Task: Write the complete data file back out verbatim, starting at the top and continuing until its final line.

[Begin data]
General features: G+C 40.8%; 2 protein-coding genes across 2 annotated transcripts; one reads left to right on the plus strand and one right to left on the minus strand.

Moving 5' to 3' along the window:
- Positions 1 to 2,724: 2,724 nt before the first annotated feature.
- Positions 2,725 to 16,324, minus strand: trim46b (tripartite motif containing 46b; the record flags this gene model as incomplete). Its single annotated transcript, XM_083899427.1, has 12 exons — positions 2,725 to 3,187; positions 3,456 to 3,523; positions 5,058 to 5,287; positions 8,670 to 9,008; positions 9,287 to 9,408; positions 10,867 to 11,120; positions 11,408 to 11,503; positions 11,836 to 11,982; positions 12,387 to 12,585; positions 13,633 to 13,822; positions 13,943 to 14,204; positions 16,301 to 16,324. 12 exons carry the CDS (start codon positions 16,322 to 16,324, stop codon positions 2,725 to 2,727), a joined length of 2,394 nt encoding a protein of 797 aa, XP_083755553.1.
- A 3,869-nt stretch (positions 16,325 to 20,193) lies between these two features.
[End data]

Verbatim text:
General features: G+C 40.8%; 2 protein-coding genes across 2 annotated transcripts; one reads left to right on the plus strand and one right to left on the minus strand.

Moving 5' to 3' along the window:
- Positions 1 to 2,724: 2,724 nt before the first annotated feature.
- Positions 2,725 to 16,324, minus strand: trim46b (tripartite motif containing 46b; the record flags this gene model as incomplete). Its single annotated transcript, XM_083899427.1, has 12 exons — positions 2,725 to 3,187; positions 3,456 to 3,523; positions 5,058 to 5,287; positions 8,670 to 9,008; positions 9,287 to 9,408; positions 10,867 to 11,120; positions 11,408 to 11,503; positions 11,836 to 11,982; positions 12,387 to 12,585; positions 13,633 to 13,822; positions 13,943 to 14,204; positions 16,301 to 16,324. 12 exons carry the CDS (start codon positions 16,322 to 16,324, stop codon positions 2,725 to 2,727), a joined length of 2,394 nt encoding a protein of 797 aa, XP_083755553.1.
- A 3,869-nt stretch (positions 16,325 to 20,193) lies between these two features.